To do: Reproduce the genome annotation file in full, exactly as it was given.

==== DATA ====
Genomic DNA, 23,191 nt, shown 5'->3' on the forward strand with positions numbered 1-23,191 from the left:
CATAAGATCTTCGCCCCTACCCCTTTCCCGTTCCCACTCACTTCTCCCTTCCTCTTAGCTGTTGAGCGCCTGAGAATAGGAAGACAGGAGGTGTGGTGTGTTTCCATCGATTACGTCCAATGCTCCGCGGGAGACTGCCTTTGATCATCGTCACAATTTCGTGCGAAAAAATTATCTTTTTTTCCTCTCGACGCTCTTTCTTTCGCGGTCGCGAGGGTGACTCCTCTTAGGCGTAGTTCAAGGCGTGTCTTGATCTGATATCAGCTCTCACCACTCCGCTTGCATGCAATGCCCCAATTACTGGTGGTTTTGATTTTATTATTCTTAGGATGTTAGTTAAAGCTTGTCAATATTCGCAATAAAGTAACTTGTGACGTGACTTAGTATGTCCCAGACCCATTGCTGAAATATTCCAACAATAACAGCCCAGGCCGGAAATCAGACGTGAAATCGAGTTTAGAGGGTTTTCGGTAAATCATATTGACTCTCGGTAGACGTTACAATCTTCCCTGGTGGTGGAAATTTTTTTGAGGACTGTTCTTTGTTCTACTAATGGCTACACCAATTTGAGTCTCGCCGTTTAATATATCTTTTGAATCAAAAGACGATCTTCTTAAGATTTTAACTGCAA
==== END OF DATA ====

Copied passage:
Genomic DNA, 23,191 nt, shown 5'->3' on the forward strand with positions numbered 1-23,191 from the left:
CATAAGATCTTCGCCCCTACCCCTTTCCCGTTCCCACTCACTTCTCCCTTCCTCTTAGCTGTTGAGCGCCTGAGAATAGGAAGACAGGAGGTGTGGTGTGTTTCCATCGATTACGTCCAATGCTCCGCGGGAGACTGCCTTTGATCATCGTCACAATTTCGTGCGAAAAAATTATCTTTTTTTCCTCTCGACGCTCTTTCTTTCGCGGTCGCGAGGGTGACTCCTCTTAGGCGTAGTTCAAGGCGTGTCTTGATCTGATATCAGCTCTCACCACTCCGCTTGCATGCAATGCCCCAATTACTGGTGGTTTTGATTTTATTATTCTTAGGATGTTAGTTAAAGCTTGTCAATATTCGCAATAAAGTAACTTGTGACGTGACTTAGTATGTCCCAGACCCATTGCTGAAATATTCCAACAATAACAGCCCAGGCCGGAAATCAGACGTGAAATCGAGTTTAGAGGGTTTTCGGTAAATCATATTGACTCTCGGTAGACGTTACAATCTTCCCTGGTGGTGGAAATTTTTTTGAGGACTGTTCTTTGTTCTACTAATGGCTACACCAATTTGAGTCTCGCCGTTTAATATATCTTTTGAATCAAAAGACGATCTTCTTAAGATTTTAACTGCAA